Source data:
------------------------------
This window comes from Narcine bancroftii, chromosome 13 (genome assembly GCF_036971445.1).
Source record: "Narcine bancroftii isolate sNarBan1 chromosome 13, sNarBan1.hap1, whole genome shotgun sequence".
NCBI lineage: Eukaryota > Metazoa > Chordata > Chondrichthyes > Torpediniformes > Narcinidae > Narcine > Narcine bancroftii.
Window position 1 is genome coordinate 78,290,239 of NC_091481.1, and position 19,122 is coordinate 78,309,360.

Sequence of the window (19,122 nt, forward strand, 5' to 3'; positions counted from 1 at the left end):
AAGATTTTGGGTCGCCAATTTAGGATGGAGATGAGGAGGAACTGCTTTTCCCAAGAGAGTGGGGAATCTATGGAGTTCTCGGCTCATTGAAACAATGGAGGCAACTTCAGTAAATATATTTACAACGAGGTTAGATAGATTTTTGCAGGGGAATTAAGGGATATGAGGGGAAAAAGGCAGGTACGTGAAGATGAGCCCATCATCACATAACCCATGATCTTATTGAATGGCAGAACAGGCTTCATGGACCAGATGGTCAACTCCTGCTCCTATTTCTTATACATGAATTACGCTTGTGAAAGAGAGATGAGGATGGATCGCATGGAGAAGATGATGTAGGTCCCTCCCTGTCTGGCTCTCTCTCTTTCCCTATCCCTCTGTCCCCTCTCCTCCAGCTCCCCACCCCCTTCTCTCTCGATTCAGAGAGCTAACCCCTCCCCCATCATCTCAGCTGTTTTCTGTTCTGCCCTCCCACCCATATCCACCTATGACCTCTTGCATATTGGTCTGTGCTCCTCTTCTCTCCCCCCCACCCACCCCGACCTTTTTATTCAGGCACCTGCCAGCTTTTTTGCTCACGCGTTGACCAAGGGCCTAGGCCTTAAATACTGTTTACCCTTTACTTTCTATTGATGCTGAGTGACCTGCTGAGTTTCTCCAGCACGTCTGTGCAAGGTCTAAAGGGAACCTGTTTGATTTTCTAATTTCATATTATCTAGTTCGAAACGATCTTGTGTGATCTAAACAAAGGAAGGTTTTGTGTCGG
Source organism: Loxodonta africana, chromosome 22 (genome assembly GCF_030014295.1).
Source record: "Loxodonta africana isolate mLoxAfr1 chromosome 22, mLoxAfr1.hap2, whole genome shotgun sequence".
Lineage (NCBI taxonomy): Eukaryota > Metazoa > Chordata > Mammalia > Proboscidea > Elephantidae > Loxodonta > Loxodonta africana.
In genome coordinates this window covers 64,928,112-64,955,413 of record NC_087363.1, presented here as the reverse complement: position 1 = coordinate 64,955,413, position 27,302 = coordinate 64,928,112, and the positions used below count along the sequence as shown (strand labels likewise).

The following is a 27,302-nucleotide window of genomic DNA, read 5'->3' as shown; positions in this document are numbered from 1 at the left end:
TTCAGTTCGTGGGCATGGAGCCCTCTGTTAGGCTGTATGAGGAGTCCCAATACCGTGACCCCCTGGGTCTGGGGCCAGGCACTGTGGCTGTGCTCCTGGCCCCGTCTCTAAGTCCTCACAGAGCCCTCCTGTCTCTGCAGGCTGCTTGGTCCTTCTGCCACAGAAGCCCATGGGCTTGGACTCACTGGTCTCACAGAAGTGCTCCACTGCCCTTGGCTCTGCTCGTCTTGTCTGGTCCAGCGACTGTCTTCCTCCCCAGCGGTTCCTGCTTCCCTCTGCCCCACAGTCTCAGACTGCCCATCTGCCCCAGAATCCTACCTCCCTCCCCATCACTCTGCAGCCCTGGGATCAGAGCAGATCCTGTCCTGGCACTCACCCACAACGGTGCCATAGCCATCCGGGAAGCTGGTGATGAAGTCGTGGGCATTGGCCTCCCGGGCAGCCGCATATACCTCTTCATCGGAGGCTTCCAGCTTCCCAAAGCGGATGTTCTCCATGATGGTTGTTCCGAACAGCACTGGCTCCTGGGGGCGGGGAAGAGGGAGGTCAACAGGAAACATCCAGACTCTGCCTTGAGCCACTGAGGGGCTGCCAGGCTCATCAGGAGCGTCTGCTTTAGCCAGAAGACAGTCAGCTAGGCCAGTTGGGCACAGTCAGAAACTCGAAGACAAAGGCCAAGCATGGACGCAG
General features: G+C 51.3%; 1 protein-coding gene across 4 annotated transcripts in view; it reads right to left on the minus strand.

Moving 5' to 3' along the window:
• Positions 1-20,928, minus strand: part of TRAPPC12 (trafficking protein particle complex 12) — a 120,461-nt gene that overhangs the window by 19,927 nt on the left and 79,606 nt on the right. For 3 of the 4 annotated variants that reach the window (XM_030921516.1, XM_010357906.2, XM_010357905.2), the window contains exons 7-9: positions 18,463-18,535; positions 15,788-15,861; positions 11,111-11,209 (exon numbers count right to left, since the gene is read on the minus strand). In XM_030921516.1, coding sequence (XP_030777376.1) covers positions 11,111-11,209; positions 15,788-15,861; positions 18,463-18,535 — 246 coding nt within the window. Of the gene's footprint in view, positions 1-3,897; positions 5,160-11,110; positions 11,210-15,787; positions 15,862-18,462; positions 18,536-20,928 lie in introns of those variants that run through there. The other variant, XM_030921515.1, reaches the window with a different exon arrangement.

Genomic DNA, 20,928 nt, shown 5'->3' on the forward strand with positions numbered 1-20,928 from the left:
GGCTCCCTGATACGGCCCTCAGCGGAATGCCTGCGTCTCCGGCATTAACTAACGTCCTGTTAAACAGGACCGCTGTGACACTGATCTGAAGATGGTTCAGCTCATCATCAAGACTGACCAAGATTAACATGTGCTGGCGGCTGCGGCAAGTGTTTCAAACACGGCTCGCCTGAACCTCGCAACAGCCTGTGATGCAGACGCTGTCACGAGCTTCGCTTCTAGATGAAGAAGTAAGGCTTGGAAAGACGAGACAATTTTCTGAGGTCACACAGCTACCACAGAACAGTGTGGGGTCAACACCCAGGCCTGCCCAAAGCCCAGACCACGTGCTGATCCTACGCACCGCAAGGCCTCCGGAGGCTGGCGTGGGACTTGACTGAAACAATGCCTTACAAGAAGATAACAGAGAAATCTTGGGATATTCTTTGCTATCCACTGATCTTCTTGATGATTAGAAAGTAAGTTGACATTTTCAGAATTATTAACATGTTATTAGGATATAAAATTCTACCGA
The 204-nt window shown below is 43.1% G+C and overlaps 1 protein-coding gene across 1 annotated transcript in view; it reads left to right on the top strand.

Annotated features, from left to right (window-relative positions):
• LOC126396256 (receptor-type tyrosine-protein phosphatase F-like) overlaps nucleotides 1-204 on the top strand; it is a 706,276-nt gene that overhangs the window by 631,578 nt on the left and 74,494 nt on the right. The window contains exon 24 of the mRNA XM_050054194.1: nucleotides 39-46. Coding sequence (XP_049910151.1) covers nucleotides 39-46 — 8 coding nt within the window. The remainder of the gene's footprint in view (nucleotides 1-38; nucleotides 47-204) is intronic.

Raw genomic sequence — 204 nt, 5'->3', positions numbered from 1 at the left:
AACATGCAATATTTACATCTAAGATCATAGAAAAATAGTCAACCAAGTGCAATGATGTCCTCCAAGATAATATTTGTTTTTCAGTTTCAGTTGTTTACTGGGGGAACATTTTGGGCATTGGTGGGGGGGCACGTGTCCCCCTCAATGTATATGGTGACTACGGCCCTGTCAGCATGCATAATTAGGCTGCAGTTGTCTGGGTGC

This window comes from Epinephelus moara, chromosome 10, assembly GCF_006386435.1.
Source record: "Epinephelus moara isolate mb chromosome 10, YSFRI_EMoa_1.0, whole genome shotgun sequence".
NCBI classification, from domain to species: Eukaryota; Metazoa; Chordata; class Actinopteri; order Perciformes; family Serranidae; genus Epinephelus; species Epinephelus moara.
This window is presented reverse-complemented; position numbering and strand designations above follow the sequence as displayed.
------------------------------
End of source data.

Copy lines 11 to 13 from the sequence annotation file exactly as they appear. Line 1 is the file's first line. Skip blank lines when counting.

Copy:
The following is a 27,302-nucleotide window of genomic DNA, read 5'->3' as shown; positions in this document are numbered from 1 at the left end:
TTCAGTTCGTGGGCATGGAGCCCTCTGTTAGGCTGTATGAGGAGTCCCAATACCGTGACCCCCTGGGTCTGGGGCCAGGCACTGTGGCTGTGCTCCTGGCCCCGTCTCTAAGTCCTCACAGAGCCCTCCTGTCTCTGCAGGCTGCTTGGTCCTTCTGCCACAGAAGCCCATGGGCTTGGACTCACTGGTCTCACAGAAGTGCTCCACTGCCCTTGGCTCTGCTCGTCTTGTCTGGTCCAGCGACTGTCTTCCTCCCCAGCGGTTCCTGCTTCCCTCTGCCCCACAGTCTCAGACTGCCCATCTGCCCCAGAATCCTACCTCCCTCCCCATCACTCTGCAGCCCTGGGATCAGAGCAGATCCTGTCCTGGCACTCACCCACAACGGTGCCATAGCCATCCGGGAAGCTGGTGATGAAGTCGTGGGCATTGGCCTCCCGGGCAGCCGCATATACCTCTTCATCGGAGGCTTCCAGCTTCCCAAAGCGGATGTTCTCCATGATGGTTGTTCCGAACAGCACTGGCTCCTGGGGGCGGGGAAGAGGGAGGTCAACAGGAAACATCCAGACTCTGCCTTGAGCCACTGAGGGGCTGCCAGGCTCATCAGGAGCGTCTGCTTTAGCCAGAAGACAGTCAGCTAGGCCAGTTGGGCACAGTCAGAAACTCGAAGACAAAGGCCAAGCATGGACGCAG
General features: G+C 51.3%; 1 protein-coding gene across 4 annotated transcripts in view; it reads right to left on the minus strand.